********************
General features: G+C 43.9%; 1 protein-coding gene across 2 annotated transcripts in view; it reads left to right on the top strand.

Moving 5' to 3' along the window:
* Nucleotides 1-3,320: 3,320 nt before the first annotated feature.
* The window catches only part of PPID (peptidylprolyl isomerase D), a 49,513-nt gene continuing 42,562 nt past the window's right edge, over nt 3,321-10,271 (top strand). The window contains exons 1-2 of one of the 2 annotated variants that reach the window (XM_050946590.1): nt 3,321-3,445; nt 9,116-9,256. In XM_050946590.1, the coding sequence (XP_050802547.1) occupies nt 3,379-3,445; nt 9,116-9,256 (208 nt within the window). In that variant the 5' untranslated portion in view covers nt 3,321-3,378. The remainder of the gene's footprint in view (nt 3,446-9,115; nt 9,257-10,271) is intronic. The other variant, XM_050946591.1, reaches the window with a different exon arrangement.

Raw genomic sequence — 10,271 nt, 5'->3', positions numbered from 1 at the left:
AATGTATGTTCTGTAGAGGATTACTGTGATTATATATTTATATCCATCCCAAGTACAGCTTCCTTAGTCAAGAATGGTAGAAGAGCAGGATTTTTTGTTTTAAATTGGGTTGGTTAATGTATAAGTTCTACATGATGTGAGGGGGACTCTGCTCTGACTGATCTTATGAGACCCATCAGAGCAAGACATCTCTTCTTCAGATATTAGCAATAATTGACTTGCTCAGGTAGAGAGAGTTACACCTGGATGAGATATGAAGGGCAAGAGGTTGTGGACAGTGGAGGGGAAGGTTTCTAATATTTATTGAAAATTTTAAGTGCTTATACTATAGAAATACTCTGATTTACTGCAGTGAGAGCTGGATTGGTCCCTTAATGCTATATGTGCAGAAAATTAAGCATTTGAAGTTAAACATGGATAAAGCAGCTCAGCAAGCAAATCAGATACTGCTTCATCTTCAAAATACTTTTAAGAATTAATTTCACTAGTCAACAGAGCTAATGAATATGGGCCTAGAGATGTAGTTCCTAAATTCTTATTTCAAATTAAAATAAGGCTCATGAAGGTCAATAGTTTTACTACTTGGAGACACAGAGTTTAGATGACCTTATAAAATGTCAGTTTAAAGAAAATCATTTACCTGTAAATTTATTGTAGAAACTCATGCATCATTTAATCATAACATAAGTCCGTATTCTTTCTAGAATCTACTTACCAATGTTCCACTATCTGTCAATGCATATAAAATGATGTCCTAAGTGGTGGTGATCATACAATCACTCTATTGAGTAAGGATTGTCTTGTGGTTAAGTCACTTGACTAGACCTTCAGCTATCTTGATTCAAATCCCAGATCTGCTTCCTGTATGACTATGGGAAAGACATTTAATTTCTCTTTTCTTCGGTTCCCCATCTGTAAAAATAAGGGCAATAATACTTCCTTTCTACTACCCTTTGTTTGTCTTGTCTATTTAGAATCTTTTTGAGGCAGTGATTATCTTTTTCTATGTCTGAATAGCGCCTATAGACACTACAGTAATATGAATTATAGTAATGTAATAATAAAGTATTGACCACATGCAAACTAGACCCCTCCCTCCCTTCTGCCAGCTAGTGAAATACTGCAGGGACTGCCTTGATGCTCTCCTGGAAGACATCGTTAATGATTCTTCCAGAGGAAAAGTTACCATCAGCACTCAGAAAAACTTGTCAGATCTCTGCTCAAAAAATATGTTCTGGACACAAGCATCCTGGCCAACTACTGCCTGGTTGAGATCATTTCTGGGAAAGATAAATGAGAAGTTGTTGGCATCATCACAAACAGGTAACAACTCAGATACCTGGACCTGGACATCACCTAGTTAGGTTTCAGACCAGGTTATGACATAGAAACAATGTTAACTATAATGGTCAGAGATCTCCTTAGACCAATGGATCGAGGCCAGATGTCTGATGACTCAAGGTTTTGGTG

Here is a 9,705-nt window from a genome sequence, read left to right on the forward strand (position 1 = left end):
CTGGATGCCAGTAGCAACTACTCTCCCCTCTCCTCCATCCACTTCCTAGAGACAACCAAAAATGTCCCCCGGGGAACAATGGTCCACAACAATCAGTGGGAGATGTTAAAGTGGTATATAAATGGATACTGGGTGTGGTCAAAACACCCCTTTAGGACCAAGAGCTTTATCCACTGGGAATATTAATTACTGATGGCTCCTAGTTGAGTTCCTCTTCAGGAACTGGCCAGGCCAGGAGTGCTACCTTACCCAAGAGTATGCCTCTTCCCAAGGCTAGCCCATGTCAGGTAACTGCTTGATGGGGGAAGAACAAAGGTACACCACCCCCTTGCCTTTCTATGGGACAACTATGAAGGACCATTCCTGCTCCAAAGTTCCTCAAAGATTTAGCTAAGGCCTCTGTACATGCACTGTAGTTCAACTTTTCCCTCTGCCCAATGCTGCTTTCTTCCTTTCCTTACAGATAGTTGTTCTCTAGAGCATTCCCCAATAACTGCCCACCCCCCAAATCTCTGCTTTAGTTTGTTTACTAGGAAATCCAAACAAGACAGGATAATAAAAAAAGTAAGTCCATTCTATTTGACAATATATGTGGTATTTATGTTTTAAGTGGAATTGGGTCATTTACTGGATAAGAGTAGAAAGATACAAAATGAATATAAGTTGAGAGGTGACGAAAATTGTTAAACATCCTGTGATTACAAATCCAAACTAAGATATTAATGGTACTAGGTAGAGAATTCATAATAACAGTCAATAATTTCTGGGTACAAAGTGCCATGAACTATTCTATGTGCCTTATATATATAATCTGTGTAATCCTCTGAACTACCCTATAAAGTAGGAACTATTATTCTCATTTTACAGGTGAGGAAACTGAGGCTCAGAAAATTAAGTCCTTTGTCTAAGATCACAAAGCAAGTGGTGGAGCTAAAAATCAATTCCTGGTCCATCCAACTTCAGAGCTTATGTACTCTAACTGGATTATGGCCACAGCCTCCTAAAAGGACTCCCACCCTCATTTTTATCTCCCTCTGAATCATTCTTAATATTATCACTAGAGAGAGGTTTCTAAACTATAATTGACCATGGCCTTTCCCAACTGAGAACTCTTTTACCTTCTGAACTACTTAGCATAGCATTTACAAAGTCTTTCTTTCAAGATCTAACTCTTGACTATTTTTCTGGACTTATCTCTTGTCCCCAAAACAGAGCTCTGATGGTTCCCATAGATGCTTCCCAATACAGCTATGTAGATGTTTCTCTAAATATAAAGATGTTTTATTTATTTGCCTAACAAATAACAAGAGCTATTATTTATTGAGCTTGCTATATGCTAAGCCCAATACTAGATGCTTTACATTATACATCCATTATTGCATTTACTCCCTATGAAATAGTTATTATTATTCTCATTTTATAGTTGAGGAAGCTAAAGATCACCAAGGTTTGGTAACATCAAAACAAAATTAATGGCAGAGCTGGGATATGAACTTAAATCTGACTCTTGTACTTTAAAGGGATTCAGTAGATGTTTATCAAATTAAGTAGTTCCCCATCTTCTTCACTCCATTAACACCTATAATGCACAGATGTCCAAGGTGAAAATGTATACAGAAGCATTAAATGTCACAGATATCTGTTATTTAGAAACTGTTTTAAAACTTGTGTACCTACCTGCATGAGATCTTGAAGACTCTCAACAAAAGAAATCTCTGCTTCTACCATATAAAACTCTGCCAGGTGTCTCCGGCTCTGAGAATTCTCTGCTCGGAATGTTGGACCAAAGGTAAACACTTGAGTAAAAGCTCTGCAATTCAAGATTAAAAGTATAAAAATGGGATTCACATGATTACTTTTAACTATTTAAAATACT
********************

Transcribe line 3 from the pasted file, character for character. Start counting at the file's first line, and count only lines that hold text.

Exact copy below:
* Nucleotides 1-3,320: 3,320 nt before the first annotated feature.